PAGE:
downtown Manhattan, clear winter noon, and I’ve been up all night, talking, talking, reading the Kaddish aloud, listening to Ray Charles blues shout blind on the phonograph

Mixing tradition and mourning via pop culture, the poet expresses a desire for death himself:

And you’re out, Death let you out, Death had the Mercy, you’re done with your century, done with God, done with the path thru it—Done with yourself at last—Pure—Back to the Babe dark before your Father, before us all—before the world—

The poet turns back to memories of caring for his paranoid, ill mother:

By long nites as a child in Paterson apartment, watching over your nervousness—you were fat—your next move—
       By that afternoon I stayed home from school to take care of you—once and for all—when I vowed forever that once man disagreed with my opinion of the cosmos, I was lost-
       By my later burden—vow to illuminate mankind—this is release of particulars—(mad as you)—(sanity a trick of agreement)—
       But you stared out the window on the Broadway Church corner, and spied a mystical assassin from Newark…
…  The enemies approach—what poisons? Tape recorders? FBI? Zhdanov hiding behind the counter? Trotsky mixing rat bacteria in the back of the store? Uncle Sam in Newark, plotting deathly perfumes in the Negro district? Uncle Ephraim, drunk with murder in the politician’s bar, scheming of Hague? Aunt Rose passing water thru the needles of the Spanish Civil War?
There is something fearful in the fact that her paranoia, as the witch hunts of the 50s demonstrate, was somewhat justified. Her diminishing, ‘irradiated’ body registers the Cold War as manifest phenomenon, diminishing almost by half-life. Repeatedly, the speaker attempts to confront the horror of his own mother’s body (perhaps a stand-in for the ravaged dreams of the old Left in America), now gone:
     Naomi, Naomi—sweating, bulge-eyed, fat, the dress unbuttoned at one side—hair over brow, her stocking hanging evilly on her legs—screaming for a blood transfusion—one righteous hand upraised—a shoe in it—barefoot in the Pharmacy
Picking her tooth with her nail, lips formed an O, suspicion—thought’s old worn vagina—absent sideglance of eye—some evil debt written in the wall, unpaid—& the aged breasts of Newark come near—
       May have heard radio gossip thru the wires in her head, controlled by 3 big sticks left in her back by gangsters in amnesia, thru the hospital—caused pain between her shoulders—

One time I thought she was trying to make me come lay her—flirting to herself at sink—lay back on huge bed that filled most of the room, dress up round her hips, big slash of hair, scars of operations, pancreas, belly wounds, abortions, appendix, stitching of incisions pulling down in the fat like hideous thick zippers—ragged long lips between her legs—What, even, smell of asshole? I was cold—later revolted a little, not much—seemed perhaps a good idea to try—know the Monster of the Beginning Womb—Perhaps—that way. Would she care? She needs a lover.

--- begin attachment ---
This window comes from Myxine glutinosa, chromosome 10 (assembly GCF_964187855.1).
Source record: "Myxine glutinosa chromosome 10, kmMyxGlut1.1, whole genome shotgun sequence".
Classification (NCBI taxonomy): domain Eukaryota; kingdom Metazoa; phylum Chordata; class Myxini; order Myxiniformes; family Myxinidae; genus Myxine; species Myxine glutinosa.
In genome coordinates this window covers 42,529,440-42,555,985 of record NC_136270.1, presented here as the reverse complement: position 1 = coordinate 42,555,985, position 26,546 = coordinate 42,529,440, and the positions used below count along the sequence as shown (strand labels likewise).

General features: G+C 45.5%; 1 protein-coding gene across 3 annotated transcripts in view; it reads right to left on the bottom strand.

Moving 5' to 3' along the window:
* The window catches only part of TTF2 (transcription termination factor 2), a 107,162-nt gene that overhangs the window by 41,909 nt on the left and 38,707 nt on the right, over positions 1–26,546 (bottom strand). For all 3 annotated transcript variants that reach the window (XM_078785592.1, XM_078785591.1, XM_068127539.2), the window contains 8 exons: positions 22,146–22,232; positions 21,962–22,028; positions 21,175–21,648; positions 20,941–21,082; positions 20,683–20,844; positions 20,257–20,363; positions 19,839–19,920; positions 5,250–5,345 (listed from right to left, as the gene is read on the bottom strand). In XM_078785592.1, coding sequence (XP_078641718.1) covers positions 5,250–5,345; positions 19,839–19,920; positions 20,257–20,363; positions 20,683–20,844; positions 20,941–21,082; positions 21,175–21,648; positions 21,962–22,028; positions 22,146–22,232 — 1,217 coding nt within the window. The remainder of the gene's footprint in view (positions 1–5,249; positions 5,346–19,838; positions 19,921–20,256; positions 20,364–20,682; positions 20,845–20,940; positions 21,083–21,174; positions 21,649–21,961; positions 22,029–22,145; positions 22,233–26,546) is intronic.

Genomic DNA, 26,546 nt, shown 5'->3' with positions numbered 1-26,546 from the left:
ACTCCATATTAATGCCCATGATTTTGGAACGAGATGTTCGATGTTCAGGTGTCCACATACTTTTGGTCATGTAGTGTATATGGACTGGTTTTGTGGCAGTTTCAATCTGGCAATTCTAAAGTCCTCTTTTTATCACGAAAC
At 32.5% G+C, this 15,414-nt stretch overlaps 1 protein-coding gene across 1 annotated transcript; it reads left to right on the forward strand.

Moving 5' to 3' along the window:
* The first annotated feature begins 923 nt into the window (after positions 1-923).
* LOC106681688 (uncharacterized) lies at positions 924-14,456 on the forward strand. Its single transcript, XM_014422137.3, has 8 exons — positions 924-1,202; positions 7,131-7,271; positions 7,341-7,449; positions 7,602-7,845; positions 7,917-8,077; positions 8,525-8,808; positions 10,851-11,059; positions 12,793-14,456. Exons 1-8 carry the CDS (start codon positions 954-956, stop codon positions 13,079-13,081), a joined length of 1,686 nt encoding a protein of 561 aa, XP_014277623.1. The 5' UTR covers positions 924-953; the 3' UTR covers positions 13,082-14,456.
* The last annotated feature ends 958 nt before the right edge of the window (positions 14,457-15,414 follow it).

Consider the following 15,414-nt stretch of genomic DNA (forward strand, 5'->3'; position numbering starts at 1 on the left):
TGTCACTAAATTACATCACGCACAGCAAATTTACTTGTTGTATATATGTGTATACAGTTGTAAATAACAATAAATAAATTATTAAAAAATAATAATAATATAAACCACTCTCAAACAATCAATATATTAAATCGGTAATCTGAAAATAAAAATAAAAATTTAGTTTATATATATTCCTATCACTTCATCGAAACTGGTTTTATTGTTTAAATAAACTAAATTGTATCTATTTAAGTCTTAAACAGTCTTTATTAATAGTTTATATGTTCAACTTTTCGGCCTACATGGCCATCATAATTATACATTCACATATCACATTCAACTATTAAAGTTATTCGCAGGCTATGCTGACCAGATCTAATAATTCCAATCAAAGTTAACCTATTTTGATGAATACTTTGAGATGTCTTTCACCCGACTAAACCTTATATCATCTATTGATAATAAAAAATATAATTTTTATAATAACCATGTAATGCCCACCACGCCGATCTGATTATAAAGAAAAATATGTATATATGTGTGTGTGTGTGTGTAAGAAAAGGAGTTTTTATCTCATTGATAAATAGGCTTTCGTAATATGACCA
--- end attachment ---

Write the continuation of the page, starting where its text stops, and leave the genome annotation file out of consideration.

As his mother begins to die, the speaker turns back to her days of youth in his imagination:

   O Russian faced, woman on the grass, your long black hair is crowned with flowers, the mandolin is on your knees—
       Communist beauty, sit here married in the summer among daisies, promised happiness at hand—
….
blessed daughter come to America, I long to hear your voice again, remembering your mother’s music, in the Song of the Natural Front—
       O glorious muse that bore me from the womb, gave suck first mystic life & taught me talk and music, from whose pained head I first took Vision—
       Tortured and beaten in the skull—What mad hallucinations of the damned that drive me out of my own skull to seek Eternity till I find Peace for Thee, O Poetry—and for all humankind call on the Origin
O beautiful Garbo of my Karma—all photographs from 1920 in Camp Nicht-Gedeiget here unchanged—with all the teachers from Vewark—Nor Elanor be gone, nor Max await his specter—nor Louis retire from this High School—

At her death, Kurtzlike, she yells out “All the Horror!” The poem’s mystical, bizarre ending picks up many of the references from earlier stanzas (keys, bars, sunlight), seemingly reclaiming the visionary status of the poet for the modern era:

2 days after her death I got her letter—
       Strange Prophecies anew! She wrote—‘The key is in the window, the key is in the sunlight at the window—I have the key—Get married Allen don’t take drugs—the key is in the bars, in the sunlight in the window.
                                                       Love,
                                                               your mother’
       which is Naomi—
The key that unlocks the beginning of the poem is death itself. The last line plays on the adjectival meaning of Naomi – “beautiful or delightful” (in the Bible, the mother in law of Ruth who lost both her sons and her husband), turning over some of the horror of the memories with an act of love. The “roar of memory” at the end of the poem comes back as a vast highschool, representing America’s institutional wasteland and yet its unbounded possibilities as well.